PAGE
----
This 1660s bodice is coming together in bits and pieces, in no particular order, with no particular sense, yet is somehow coming out alright. I’ve run out of bones, but that didn’t stop me from forging ahead. I finished stitching the boning channels into the linings, and then moved on to mounting the poly satin on top of this under structure.
Satin is a dangerous fabric. And polyester even moreso. A bit of bad tension on the sewing machine can cause ripples and buckles like you wouldn’t believe. My goal is to stretch the satin as tautly across the corset-like lining, and hand stitch it into place (like flat-lining, but on the outside), to avoid rumples, wrinkles, buckles, and pulls. I want the polyester-ness of this gown to be as discreet as possible.
This is tedious and takes lots of time, but I’m very happy with the results so far. I like the tiny top stitching too – for some reason, in the sea of anachronisms and costuming sins that is this dress, these little seams make me feel oh-so-historically-accurate…they look just like seams I’ve seen on 18th c. extant garments :-).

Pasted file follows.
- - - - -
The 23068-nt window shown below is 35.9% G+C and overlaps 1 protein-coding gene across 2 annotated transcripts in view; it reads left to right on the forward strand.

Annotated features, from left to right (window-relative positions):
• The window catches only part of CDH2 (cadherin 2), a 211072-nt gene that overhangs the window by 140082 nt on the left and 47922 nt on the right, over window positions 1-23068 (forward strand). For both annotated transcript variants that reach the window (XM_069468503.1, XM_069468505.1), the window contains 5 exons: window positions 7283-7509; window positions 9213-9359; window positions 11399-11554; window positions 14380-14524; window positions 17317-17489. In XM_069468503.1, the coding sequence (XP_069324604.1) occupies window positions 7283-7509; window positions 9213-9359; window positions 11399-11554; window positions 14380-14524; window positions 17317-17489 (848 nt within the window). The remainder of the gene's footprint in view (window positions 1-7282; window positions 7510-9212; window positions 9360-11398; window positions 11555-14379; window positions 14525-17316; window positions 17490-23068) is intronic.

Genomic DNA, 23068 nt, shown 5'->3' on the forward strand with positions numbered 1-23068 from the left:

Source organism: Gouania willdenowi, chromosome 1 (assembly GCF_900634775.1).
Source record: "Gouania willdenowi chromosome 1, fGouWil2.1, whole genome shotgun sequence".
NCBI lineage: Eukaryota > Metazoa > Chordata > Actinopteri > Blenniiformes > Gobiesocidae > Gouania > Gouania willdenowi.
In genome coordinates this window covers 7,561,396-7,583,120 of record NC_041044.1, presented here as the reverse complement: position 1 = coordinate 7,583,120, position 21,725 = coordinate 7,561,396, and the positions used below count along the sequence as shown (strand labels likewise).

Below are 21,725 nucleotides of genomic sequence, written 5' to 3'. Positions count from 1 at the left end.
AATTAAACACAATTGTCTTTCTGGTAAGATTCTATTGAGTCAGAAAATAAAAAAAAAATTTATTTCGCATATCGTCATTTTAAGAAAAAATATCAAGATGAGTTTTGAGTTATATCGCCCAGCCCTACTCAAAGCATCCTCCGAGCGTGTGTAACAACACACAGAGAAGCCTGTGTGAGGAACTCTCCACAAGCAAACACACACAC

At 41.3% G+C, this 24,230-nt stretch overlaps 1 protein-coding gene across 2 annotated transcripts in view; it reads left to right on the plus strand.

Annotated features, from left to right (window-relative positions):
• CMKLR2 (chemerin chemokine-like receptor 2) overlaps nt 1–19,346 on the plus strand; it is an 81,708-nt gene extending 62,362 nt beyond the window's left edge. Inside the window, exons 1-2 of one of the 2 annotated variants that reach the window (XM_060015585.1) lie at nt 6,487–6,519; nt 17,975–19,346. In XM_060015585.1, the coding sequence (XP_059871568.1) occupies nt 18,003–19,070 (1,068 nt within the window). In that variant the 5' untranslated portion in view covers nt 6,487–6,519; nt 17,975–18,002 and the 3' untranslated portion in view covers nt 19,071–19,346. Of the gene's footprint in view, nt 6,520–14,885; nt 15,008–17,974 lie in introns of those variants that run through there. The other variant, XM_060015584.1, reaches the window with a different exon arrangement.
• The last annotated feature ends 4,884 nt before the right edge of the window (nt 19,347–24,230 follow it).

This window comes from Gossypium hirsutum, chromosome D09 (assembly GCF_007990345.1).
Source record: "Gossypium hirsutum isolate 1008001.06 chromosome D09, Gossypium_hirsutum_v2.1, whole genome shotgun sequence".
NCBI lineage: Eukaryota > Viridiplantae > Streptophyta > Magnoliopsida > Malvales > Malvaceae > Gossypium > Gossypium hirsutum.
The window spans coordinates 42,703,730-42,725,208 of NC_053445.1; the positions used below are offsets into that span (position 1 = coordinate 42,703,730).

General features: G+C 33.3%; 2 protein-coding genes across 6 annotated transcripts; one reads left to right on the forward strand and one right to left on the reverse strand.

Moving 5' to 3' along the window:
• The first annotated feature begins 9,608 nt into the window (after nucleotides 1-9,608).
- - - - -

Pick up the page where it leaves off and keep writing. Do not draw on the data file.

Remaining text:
I’ve many more pieces of the satin covering to go, but it moves along surprisingly quickly. There are a couple rumpley buckles in the side pieces, but I suspect these are caused by the un-cut tabs, and will disappear once I’ve made those slices.
For the front pieces, I’ve lined them in muslin, since these pieces hang free of the lining at center front, and will be heavily boned and pinned into place over the front lacing closure. Just for fun, I pinned all the trim on the front, to get an idea how it will look. I’m still not sure about this trim – it’s very stiff and doesn’t arc nicely over those curved seams. I’m also not thrilled with my mistake in placement of the curved seams. The more I work on this dress the more I realize how *wrong* I’ve gotten everything! It’s almost more of a Victorian interpretation of a 17th c. gown…
So without finishing the satin cover, I attempted to draft/drape the sleeve pattern, which I’ve actually never done before. I don’t count this occasion, since all I did was pleat up one side of a fatty tube, then pleat up the other, and call it done. I don’t know if it’s right – I didn’t put a curve in the top of the sleeve – but I’ve been wearing it around for awhile and there seem to be no problems. Surprising range of motion, too.
I’m thinking of lining the sleeves in muslin, to give them a bit more body. The satin is very soft and floppy, and I need the sleeves to poof a bit without being gigot-ish. There will be a line of trim covering the seams on the sleeves, which match up nicely with the side front seams of the bodice. Yay!
No telling what’s next on this project, but I’ll be sure to take pics and update soon!